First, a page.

Hale claimed that Conroy’s breached the Franchise Agreement, frustrated the purpose of the contract, and competed with their franchisees by encroaching upon the franchisees’ Protected Territories through eCommerce operations. The arbitrator concluded that Conroy’s eCommerce operation did not breach the Franchise Agreement or the implied covenant of good faith and fair dealing. Conroy’s prevailed on its counterclaim for past due franchise and advertising fees, and as the prevailing party, was entitled to recover reasonable attorney’s fees and costs.
One must ask why there is such a stark contrast in outcomes between the two seemingly similar cases of Drug Emporium, Inc and Hale. The answer is found, for the most part, in the Franchise Agreements. A franchise relationship is contractual in nature. Therefore, the rights and duties of the parties must be strictly construed within the ambit of the instrument giving both birth and continued life to the relationship. In Drug Emporium, Inc. the Franchise Agreements did not reserve Drug Emporium’s right to use alternative channels of distribution. In juxtaposition, Conroy’s grant in the governing Franchise Agreement was specifically non-exclusive. While Conroy’s did agree not to operate, or license any third party operate, a retail flower store within a two mile radius of Hale’s store, Conroy’s expressly reserved the right to use any of its trade names with other business systems.
There were also factual differences between the Drug Emporium, Inc. and Hale cases. For instance, in Drug Emporium, Inc. there was evidence that the franchisor was eTailing product for prices well below that in the retail stores, and therefore, evidence of continued economic harm to the franchisees was presented. The Drug Emporium, Inc. panel was also seemingly convinced that Drug Emporium, Inc. tipped its hand by first seeking permission from its franchisees to conduct its eCommerce operations.
A franchisor, therefore, who does not guarantee a franchisee customers within the Protected Territory, but rather guarantees that the franchisor will not establish a retail outlet within the franchisees’ Protected Territories will not violate traditional notions of Protected Territories when initiating an eTail site as long as that eTail site is not within the Protected Territories. A customer is free to shop where ever and how ever that customer chooses – physically or electronically. Accordingly, a customer that reaches out to an eTail opportunity is not any different than a customer that lives near a franchised store but decides to buy that franchised product or service at another franchised or company owned location in a different town. There is certainly no violation of the Protected Territory in that scenario. Nonetheless, any franchisor with an insightful, effective management team will clearly realize that perception is as important as reality and, to quote an effective franchise executive, “[f]ranchising is all about relationships.” Thus, while the solutions recommended herein are not exhaustive, franchisor and franchisee must bridge the gap to create a successful franchise-system-wide eCommerce opportunity that benefits everyone.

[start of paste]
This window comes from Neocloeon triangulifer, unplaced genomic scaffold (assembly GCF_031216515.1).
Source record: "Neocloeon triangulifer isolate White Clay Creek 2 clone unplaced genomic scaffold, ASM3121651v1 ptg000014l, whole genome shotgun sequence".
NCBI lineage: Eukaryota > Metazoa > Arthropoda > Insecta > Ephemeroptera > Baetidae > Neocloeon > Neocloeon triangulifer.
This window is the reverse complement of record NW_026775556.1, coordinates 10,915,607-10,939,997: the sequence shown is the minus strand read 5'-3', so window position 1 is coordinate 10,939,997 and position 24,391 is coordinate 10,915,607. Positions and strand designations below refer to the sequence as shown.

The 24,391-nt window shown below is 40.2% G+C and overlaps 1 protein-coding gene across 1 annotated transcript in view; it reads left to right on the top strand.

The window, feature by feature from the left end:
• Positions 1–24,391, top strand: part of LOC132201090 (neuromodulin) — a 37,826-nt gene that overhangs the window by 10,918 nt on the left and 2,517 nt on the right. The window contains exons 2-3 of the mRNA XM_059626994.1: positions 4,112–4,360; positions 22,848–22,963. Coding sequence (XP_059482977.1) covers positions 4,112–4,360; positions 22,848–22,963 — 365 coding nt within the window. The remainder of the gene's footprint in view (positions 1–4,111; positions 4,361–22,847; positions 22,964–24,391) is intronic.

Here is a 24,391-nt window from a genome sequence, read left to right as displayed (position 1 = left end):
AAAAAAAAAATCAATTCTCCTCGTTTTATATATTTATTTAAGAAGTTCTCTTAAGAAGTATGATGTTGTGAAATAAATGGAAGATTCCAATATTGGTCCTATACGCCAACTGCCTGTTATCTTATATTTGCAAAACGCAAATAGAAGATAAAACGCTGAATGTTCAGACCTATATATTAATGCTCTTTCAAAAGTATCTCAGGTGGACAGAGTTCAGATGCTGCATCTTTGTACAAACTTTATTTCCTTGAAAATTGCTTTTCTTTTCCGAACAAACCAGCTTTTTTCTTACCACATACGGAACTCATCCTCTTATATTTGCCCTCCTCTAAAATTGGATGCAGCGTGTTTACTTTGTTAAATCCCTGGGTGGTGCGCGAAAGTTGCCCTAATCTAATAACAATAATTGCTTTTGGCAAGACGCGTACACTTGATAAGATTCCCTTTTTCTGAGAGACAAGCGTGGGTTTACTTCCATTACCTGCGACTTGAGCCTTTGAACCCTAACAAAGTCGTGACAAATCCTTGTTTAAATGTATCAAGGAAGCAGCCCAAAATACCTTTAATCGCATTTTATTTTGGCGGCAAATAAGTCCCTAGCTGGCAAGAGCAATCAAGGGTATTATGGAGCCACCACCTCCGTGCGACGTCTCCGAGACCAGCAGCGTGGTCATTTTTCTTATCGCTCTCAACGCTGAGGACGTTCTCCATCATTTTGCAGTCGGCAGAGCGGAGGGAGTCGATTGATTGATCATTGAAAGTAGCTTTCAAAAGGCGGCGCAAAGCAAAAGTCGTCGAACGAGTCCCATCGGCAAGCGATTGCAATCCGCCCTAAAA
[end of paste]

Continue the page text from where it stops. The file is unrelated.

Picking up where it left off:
E. Why Traditional Doctrines Fail
eCommerce removes physical proximity as a necessary element of sales. Accordingly, pre-Internet, a franchisee was reasonably assured that the defined customer demographic within the Protected Territory would patronize the franchised location. Post-Internet, the customer can purchase goods or services from distant merchants without donning little more than his/her robe and slippers.
Traditional franchise concepts acknowledge geographic boundaries based upon physical shopping habits of the target consumer, i.e. a franchisor will not establish a retail store, for substantially the same purpose as its franchisee, within the Protected Territory. However, eCommerce knows no such boundaries and makes the genesis of an eTail transaction the only true discriminator. Thus, eCommerce requires a wholesale revision of Protected Territory thought.
The pith of franchising is to avoid re-creation, and thereby reward both the business model creator (the franchisor) and the owner/operator (franchisee). In order to affect these goals in an eTail system, both parties must re-think the traditional notion of Protected Territory. The Drug Emporium, Inc. arbitration panel ruled on a basic notion of equity – a perception, however misguided, that the franchisor was taking from the franchisee by “poaching” within the Protected Territory. Even if one were to blindly accept the Drug Emporium, Inc. conclusion by ignoring the fundamental infirmity that to poach the franchisor would first have to be contractually bound to provide a franchisee with all customers who live, work, or, for that matter, even enter into the Protected Territory, a franchise eTail system could still be effective. One approach would be to identify the origin of each sale through sophisticated geo-coding technology and work out a profit sharing formula with the effected franchisee(s) thereby benefiting the entire franchise system. There are also many other ways that a franchisor could divest itself of eTail profits originating in a Protected Territory: A franchisor could give all profit to the protected franchisee (which would likely mean that franchisees would have to bear some significant but proportionate cost of building the eCommerce infrastructure necessary to create a successful eTail market); franchisor could profit share - as a bonus to its franchisees (the argument can be made, with good effect, that the eTail customer and retail customer are two different people and, absent an eCommerce channel of distribution the sale(s) would not have occurred); or the franchisor could divest itself of all net eCommerce system profits by using the same exclusively for system-wide advertising or improvement of other system-wide infrastructure needs such as point-of-sales software, etc. The point is that neither franchisor nor franchisee should be unjustly enriched at the other’s expense.